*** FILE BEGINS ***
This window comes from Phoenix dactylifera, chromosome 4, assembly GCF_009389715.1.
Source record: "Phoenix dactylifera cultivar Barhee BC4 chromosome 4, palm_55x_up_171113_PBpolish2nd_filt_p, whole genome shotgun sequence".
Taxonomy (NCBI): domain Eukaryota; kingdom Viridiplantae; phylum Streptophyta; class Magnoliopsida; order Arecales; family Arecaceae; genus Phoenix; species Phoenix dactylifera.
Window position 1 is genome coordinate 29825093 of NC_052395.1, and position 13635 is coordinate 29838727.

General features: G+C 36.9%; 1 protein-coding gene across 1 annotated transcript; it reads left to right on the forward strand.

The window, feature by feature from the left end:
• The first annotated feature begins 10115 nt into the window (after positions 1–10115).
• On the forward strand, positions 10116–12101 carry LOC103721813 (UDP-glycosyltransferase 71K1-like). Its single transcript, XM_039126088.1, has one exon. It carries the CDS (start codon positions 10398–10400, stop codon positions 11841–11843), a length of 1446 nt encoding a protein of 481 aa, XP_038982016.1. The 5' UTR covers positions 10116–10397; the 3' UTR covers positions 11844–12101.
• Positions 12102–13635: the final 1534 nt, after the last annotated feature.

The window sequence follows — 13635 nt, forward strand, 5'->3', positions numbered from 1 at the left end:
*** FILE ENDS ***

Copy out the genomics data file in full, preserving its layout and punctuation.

This window comes from Phoenix dactylifera, chromosome 4, assembly GCF_009389715.1.
Source record: "Phoenix dactylifera cultivar Barhee BC4 chromosome 4, palm_55x_up_171113_PBpolish2nd_filt_p, whole genome shotgun sequence".
Taxonomy (NCBI): domain Eukaryota; kingdom Viridiplantae; phylum Streptophyta; class Magnoliopsida; order Arecales; family Arecaceae; genus Phoenix; species Phoenix dactylifera.
Window position 1 is genome coordinate 29825093 of NC_052395.1, and position 13635 is coordinate 29838727.

General features: G+C 36.9%; 1 protein-coding gene across 1 annotated transcript; it reads left to right on the forward strand.

The window, feature by feature from the left end:
• The first annotated feature begins 10115 nt into the window (after positions 1–10115).
• On the forward strand, positions 10116–12101 carry LOC103721813 (UDP-glycosyltransferase 71K1-like). Its single transcript, XM_039126088.1, has one exon. It carries the CDS (start codon positions 10398–10400, stop codon positions 11841–11843), a length of 1446 nt encoding a protein of 481 aa, XP_038982016.1. The 5' UTR covers positions 10116–10397; the 3' UTR covers positions 11844–12101.
• Positions 12102–13635: the final 1534 nt, after the last annotated feature.

The window sequence follows — 13635 nt, forward strand, 5'->3', positions numbered from 1 at the left end: